Metadata is the data sent along with the coded audio signal such as Dolby Digital to describe this signal to the receiver/decoder.

Metadata can contain different types of information such as the 3 Ds.:
  • Dialog Normalization (Level Control): This metadata sets the overall program playback level for loudness normalization (dialognorm).
  • Dynamic Range Control: This metadata has the ability to control the dynamic range of the decoded program by the receiver. The values are calculated in the encoder based on dynamic range profiles selected by the sound engineer. There are five standard profiles: Film Standard, Film Light, Music Standard, Music Light, and Speech.
  • Down-Mixing: Information on how the decoder should perform two-channel or three-channel mix from a 5.1 soundtrack. Metadata for down-mixing tells the player what the relative level of the channels should be in the fabricated Pro Logic mix. Again, this is information for your decoder's benefit, and the sound information itself is not affected by its presence.


Let's think of a soundtrack as a vertical bar. Dynamic Range is the difference between the quietest sound and the loudest sound. Cassette tapes can have a dynamic range of 60 dB, CD audio 80 dB, and Dolby Digital on DVD can have a dynamic range of 105 dB.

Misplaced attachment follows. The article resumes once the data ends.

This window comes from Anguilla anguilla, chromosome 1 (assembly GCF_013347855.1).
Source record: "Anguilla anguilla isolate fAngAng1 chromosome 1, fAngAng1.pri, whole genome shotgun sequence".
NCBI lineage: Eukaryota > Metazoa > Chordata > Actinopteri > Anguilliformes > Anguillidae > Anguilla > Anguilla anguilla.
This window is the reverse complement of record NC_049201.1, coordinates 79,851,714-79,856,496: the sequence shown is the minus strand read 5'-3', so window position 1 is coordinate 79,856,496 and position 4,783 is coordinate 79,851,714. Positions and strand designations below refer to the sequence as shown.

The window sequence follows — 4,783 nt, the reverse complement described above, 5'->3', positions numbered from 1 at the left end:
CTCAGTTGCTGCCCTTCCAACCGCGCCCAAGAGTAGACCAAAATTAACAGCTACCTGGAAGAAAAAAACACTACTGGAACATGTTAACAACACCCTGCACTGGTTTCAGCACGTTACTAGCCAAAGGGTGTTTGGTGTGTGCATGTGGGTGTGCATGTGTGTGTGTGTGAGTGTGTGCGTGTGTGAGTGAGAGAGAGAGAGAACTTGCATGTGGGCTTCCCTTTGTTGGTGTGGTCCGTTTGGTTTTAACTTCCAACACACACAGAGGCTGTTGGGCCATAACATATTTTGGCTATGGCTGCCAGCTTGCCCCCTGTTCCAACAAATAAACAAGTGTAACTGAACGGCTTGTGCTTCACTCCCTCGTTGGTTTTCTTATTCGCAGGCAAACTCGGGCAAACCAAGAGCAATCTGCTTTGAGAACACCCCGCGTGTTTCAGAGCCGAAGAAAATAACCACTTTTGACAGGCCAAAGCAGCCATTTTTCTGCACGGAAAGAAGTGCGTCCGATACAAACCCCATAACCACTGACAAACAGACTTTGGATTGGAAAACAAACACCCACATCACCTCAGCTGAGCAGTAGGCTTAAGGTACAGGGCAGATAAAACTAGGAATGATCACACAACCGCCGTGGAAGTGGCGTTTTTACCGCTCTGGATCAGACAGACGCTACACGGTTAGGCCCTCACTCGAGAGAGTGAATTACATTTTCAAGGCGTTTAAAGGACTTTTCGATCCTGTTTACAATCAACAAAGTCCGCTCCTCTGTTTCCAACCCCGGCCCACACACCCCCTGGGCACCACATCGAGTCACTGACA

Reducing dynamic range in simple terms means raising the level of quiet sounds and lowering the level of loud ones such that there is less of a change. By invoking dynamic range control, you will hear all of the soundtrack but not disturb others with loud peaks.

Source: Home Theater HiFi


The audio level between different TV programs, channels, and in particular commercials is very inconsistent. Dolby Laboratories realized that these radical differences between different types of sources, channels and content would be extremely inconvenient for a TV viewer to continually have to adjust the audio level while watching TV. Because of this, Dolby Labs decided to implement a feature called Dialog Normalization. Dolby includes this feature in metadata of any Dolby Digital bitstream. The only piece of metadata that is mandatory for consumers is dialognorm values. Other example such as downmix metadata is optional and the sound engineers can use it at their discretion.

In a soundtrack such as Dolby Digital, the loudest level is expressed as 0dB and the quietest level as -105dB. The Dialnorm value expresses the level of dialogue as how much lower it is than the peak 0dB. A value of -31 indicates 31dB below the peak. This is the value at which no volume adjustment is performed by the receiver/decoder. A Dialnorm value of -27 would indicate to the receiver/decoder that the dialogue is at a point 27dB below the peak, or 4dB higher than a program with a Dialnorm value of -31. The decoder would then turn the volume down by 4dB. A Dialnorm value of -25 would call for a 6dB reduction and so on. The -27dB setting yields a very natural level for talking and has been the standard level for dialogue in motion picture soundtracks.